"The Lion Sarcophagus"Termessos (also known as Termessus) was inhabited by the Pisidians, an indigenous Anatolian nation of noted ferocity. The city first appears in history during the conquests of Alexander the Great. Alexander swept through the region but after winning a skirmish in the narrow mountain passes near the city, declined to storm it. (Guidebooks consistently portray Alexander as unable to take the city, but in fact he was merely disinclined to try.) After Alexander's death the city saw a famous clash during the wars of Alexander's "Successors." One of Alexander's generals, Alcetas, found himself trapped in the city by another of Alexander's generals, Antigonus the "One-Eyed." Beloved by the city's young people, Alcetas was betrayed by its "senior citizens" and comitted suicide rather than fall into Antigonus' hands. Mutilated and left unburied by Antigonus, Alceta's body was retrieved by the younger generation and given a hero's burial. The extant "lion sarcophagus" has convincingly been identified as his final resting place—among the only surviving graves of Alexander's friends and companions.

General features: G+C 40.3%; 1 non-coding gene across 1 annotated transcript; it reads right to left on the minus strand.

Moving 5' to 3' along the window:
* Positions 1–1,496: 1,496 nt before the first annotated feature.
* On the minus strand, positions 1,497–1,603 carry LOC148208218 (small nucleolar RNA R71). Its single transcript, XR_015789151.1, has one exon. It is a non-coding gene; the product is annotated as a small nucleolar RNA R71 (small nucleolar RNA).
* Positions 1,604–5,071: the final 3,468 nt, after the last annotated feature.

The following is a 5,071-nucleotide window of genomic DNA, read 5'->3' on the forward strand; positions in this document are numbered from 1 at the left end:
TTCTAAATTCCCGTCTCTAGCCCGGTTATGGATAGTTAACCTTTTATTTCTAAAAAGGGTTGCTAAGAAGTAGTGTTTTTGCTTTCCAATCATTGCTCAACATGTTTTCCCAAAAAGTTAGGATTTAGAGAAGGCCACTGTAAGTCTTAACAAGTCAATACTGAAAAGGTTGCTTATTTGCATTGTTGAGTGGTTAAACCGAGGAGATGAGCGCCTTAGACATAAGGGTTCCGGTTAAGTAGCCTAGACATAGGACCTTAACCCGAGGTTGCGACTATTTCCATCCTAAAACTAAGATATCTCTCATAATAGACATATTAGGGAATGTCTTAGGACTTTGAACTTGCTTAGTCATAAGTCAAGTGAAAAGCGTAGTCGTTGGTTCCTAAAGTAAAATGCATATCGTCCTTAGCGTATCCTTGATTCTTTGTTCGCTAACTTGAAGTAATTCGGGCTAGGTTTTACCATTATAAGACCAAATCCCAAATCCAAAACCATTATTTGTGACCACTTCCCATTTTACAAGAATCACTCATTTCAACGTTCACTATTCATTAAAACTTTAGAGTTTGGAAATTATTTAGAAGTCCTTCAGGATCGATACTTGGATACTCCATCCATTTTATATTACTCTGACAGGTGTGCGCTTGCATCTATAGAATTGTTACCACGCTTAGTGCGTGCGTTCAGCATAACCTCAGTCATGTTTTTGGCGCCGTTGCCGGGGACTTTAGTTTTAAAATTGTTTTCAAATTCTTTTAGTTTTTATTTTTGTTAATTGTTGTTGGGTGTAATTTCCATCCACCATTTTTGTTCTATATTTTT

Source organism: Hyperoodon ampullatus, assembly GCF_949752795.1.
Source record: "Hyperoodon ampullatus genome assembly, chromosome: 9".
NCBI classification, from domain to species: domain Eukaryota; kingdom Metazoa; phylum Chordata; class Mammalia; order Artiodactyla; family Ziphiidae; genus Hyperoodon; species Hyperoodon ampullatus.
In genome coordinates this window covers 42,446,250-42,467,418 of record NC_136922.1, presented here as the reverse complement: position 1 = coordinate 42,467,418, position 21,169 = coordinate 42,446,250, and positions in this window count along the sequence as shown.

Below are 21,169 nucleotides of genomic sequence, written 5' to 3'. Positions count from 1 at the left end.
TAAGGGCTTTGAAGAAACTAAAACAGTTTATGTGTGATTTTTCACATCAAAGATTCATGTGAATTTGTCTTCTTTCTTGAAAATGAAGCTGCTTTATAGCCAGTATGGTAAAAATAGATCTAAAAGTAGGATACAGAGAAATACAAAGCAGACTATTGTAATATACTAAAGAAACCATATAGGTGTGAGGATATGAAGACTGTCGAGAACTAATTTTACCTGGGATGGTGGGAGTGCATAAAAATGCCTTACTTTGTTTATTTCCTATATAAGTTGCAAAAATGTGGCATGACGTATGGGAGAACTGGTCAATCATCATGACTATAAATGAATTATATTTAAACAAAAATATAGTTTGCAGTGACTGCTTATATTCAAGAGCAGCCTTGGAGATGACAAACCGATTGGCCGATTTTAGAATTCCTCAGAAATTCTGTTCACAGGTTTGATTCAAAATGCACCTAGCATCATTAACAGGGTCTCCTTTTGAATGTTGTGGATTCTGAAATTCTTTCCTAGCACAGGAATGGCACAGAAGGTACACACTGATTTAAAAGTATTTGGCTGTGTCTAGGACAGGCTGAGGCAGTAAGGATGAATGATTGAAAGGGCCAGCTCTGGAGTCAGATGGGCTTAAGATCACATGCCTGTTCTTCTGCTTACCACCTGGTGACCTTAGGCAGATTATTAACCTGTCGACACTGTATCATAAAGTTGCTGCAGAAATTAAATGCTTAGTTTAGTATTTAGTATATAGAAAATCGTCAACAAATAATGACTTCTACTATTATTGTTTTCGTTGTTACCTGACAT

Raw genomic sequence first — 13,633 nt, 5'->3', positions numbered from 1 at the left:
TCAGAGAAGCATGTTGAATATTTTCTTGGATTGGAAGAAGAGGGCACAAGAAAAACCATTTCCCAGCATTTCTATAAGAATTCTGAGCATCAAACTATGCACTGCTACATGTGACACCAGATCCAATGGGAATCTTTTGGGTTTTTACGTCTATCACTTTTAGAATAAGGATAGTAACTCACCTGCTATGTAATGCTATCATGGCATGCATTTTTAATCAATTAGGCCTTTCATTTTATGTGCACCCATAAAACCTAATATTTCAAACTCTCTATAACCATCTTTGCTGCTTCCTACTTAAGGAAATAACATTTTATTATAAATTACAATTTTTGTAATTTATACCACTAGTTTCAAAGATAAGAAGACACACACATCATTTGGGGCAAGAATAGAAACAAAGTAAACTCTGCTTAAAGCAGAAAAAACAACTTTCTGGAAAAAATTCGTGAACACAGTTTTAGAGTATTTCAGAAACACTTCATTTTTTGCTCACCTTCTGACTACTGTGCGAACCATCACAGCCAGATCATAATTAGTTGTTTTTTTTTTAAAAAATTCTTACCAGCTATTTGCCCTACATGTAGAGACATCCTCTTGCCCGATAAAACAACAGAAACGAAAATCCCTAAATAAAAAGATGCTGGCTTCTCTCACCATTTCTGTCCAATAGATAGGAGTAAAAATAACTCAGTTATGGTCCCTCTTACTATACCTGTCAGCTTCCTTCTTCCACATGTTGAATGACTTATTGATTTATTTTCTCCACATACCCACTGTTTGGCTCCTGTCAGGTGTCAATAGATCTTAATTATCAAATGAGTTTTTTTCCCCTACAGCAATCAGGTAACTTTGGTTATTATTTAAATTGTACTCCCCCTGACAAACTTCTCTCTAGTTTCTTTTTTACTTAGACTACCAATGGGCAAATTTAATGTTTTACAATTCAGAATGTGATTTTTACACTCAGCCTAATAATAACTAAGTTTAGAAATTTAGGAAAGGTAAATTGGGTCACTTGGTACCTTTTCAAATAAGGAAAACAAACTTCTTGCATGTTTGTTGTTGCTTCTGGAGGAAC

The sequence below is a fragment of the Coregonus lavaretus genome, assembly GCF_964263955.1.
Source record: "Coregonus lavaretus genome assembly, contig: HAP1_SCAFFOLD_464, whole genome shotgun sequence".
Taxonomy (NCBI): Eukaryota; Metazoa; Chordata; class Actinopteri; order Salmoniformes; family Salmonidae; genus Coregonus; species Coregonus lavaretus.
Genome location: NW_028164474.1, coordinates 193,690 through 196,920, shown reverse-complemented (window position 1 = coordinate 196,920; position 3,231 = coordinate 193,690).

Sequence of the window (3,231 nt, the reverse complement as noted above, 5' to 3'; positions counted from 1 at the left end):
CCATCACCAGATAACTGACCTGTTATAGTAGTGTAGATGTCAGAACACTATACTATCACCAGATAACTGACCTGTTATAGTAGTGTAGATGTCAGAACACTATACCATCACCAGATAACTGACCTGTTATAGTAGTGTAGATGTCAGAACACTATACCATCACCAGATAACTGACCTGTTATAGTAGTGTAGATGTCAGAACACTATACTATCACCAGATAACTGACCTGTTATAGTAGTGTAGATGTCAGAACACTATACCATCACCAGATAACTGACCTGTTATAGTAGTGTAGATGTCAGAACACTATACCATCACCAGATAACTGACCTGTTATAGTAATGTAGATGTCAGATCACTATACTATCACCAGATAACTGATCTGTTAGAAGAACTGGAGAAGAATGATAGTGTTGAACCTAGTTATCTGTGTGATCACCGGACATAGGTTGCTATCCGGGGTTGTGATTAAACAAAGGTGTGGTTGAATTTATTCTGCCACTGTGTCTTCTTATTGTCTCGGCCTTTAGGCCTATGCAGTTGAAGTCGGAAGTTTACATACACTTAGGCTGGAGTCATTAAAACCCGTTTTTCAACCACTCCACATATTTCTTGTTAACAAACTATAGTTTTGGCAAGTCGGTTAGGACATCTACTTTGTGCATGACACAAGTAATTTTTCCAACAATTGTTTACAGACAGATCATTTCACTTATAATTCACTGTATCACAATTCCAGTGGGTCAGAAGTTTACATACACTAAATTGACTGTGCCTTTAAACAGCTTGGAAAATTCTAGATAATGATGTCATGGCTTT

In the Hellenistic period, Termessos gradually "Hellenized," adapting Greek culture, language and even becoming a democracy. The impressive theatre was built during this period, no doubt serving as both entertainment venue and political meeting place. Throughout the period, Termessos was engaged in frequent warfare with its neighbors, often taking on more than one. For its help in his campaign against Selge (c. 158 BC), Attalus II of Pergamum erected the city's elegant stoa (porch).
Termessos passed easily into Roman friendship and later empire. The city received considerable autonomy for its role against King Mithridates. It guarded its privileges jealously; remarkably, its coinage never included either image or title of the Emperors. (This is the source of the tour-guide story that Termessos was never conquered by Alexander or the Romans!) Most of the city's buildings were erected in this period, including a temple to the Emperor Hadrian. At some point the city Christianized, and bishops from Termessos participated in the early church councils, but the city was abandoned between the 5–7 centuries. (Remoteness and earthquakes may have both played their part.) Except for the occasional nomad it lay empty after that, which explains its relatively pristine state.